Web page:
THREE ESSAYS ON THE MEANING OF LIFE
You cannot swim for new horizons until you have the courage to lose sight of the shore.
- William Faulkner
Too much of humanity is presently swimming in a sea of meaninglessness. This is evidenced by the growing numbers of us with drug and alcohol problems, and, that too many of us are drowning in said sea, is evidenced by our ever-increasing rates of suicide.
We find ourselves in this predicament because the sea in which we are swimming is bounded by two hostile shores, neither of which allow safe landing for any seeking some credible meaning to our existence. These are the shores of the opposing lands hosting the House of God and the House of Disbelief. The House of God is hostile to life having any credible meaning because it is home to an incredible god (the ancient, male, Abrahamic god of the Hebrews) and an equally incredible meaning and purpose of life (that it is a once-only test for an eternity in either heaven or hell). The House of Disbelief, on the other hand, denies outright the existence of any God or any special meaning or purpose to life – only allowing that in an accidental, thus necessarily Godless universe, meaningless must rule – and that we can only construct our own personal meanings and must only have the survival and genetic purposes of our animal bodies (which physical bodies totally describe us).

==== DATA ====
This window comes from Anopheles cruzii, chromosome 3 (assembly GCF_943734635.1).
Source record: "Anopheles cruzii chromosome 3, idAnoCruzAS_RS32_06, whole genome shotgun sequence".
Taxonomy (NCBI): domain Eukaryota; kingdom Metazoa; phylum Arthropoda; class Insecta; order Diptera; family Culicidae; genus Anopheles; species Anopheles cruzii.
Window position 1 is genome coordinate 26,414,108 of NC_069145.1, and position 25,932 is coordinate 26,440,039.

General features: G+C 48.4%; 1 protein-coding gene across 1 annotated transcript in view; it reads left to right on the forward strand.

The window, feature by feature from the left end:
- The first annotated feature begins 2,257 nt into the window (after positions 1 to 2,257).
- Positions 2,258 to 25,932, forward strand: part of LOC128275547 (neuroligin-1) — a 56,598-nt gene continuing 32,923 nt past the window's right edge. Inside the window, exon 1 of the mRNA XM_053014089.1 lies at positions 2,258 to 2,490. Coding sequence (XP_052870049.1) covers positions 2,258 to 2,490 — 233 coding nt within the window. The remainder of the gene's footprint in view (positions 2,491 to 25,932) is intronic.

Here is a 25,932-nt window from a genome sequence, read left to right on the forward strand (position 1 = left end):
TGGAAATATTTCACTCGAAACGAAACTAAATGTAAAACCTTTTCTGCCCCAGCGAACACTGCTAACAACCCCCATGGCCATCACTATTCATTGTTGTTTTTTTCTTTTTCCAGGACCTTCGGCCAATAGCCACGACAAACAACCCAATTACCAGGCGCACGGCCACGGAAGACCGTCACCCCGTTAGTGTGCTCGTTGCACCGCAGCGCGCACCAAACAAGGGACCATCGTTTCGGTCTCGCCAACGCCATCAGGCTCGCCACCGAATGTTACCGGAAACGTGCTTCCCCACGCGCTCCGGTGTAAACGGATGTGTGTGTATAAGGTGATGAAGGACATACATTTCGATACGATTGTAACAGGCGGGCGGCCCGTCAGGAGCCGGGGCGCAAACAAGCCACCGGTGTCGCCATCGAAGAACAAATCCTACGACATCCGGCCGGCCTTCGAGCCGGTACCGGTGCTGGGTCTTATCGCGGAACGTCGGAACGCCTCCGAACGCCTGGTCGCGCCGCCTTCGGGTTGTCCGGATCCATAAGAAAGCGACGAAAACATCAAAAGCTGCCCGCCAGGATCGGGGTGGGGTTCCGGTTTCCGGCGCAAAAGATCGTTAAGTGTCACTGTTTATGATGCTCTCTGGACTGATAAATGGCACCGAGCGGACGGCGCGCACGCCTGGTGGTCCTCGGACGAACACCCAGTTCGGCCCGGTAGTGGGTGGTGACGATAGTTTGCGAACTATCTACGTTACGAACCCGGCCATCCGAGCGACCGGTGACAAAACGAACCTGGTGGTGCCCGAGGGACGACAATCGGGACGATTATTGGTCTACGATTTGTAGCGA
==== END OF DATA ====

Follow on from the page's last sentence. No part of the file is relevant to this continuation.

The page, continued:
Before too many more of us drown in our steadily deepening sea of meaninglessness, perhaps it is time to take Faulkner’s advice to “swim for new horizons” – to take the courage to swim beyond sight of our present hopeless shores? This work of three essays and a conclusion will attempt just that. The first essay examines the House of God, and the second the House of Disbelief – to find out why most find both hostile to any credible meaning and purpose to our life. Then the third essay attempts to swim beyond sight of our presently discouraging shores for new horizons – hopefully those of a land more hospitable to credible meaning and purpose.
Those who feel they are too close to drowning should skip the essays and paddle straight to the conclusion – wherein they may find some hope. If unconvinced, then they are sentenced to read the essays – which contain arguments from evidence for that conclusion.